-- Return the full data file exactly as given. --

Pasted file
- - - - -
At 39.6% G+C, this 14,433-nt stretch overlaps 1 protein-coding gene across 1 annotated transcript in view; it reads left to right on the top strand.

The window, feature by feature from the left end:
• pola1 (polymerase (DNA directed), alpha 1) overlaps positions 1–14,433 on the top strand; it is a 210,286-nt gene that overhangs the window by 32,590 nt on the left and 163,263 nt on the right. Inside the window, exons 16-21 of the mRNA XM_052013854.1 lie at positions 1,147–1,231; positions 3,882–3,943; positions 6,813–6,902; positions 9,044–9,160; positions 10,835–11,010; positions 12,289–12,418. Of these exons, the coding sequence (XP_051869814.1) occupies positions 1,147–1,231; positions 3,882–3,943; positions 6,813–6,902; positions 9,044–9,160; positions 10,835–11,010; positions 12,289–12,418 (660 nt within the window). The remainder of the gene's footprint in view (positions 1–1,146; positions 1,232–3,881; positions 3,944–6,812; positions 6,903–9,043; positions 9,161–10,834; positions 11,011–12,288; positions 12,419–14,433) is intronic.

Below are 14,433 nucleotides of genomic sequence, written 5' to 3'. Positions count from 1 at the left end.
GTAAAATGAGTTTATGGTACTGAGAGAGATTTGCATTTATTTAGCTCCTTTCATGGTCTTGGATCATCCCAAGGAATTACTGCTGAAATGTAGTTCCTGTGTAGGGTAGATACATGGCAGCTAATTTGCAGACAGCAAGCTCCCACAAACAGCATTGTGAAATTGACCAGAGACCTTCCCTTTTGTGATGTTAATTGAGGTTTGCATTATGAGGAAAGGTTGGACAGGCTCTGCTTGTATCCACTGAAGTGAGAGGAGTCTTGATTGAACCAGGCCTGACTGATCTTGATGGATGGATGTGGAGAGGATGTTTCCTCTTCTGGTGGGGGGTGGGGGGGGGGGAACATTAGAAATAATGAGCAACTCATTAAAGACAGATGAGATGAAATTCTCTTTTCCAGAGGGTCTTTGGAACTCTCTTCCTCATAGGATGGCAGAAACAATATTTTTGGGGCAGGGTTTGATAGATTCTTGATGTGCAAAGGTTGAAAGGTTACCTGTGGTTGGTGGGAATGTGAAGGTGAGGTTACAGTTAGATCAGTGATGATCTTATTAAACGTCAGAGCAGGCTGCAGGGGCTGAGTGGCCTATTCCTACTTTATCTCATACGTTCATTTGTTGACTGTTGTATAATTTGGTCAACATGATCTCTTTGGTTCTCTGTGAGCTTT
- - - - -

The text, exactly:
At 39.6% G+C, this 14,433-nt stretch overlaps 1 protein-coding gene across 1 annotated transcript in view; it reads left to right on the top strand.

The window, feature by feature from the left end:
• pola1 (polymerase (DNA directed), alpha 1) overlaps positions 1–14,433 on the top strand; it is a 210,286-nt gene that overhangs the window by 32,590 nt on the left and 163,263 nt on the right. Inside the window, exons 16-21 of the mRNA XM_052013854.1 lie at positions 1,147–1,231; positions 3,882–3,943; positions 6,813–6,902; positions 9,044–9,160; positions 10,835–11,010; positions 12,289–12,418. Of these exons, the coding sequence (XP_051869814.1) occupies positions 1,147–1,231; positions 3,882–3,943; positions 6,813–6,902; positions 9,044–9,160; positions 10,835–11,010; positions 12,289–12,418 (660 nt within the window). The remainder of the gene's footprint in view (positions 1–1,146; positions 1,232–3,881; positions 3,944–6,812; positions 6,903–9,043; positions 9,161–10,834; positions 11,011–12,288; positions 12,419–14,433) is intronic.

Below are 14,433 nucleotides of genomic sequence, written 5' to 3'. Positions count from 1 at the left end.
GTAAAATGAGTTTATGGTACTGAGAGAGATTTGCATTTATTTAGCTCCTTTCATGGTCTTGGATCATCCCAAGGAATTACTGCTGAAATGTAGTTCCTGTGTAGGGTAGATACATGGCAGCTAATTTGCAGACAGCAAGCTCCCACAAACAGCATTGTGAAATTGACCAGAGACCTTCCCTTTTGTGATGTTAATTGAGGTTTGCATTATGAGGAAAGGTTGGACAGGCTCTGCTTGTATCCACTGAAGTGAGAGGAGTCTTGATTGAACCAGGCCTGACTGATCTTGATGGATGGATGTGGAGAGGATGTTTCCTCTTCTGGTGGGGGGTGGGGGGGGGGGAACATTAGAAATAATGAGCAACTCATTAAAGACAGATGAGATGAAATTCTCTTTTCCAGAGGGTCTTTGGAACTCTCTTCCTCATAGGATGGCAGAAACAATATTTTTGGGGCAGGGTTTGATAGATTCTTGATGTGCAAAGGTTGAAAGGTTACCTGTGGTTGGTGGGAATGTGAAGGTGAGGTTACAGTTAGATCAGTGATGATCTTATTAAACGTCAGAGCAGGCTGCAGGGGCTGAGTGGCCTATTCCTACTTTATCTCATACGTTCATTTGTTGACTGTTGTATAATTTGGTCAACATGATCTCTTTGGTTCTCTGTGAGCTTT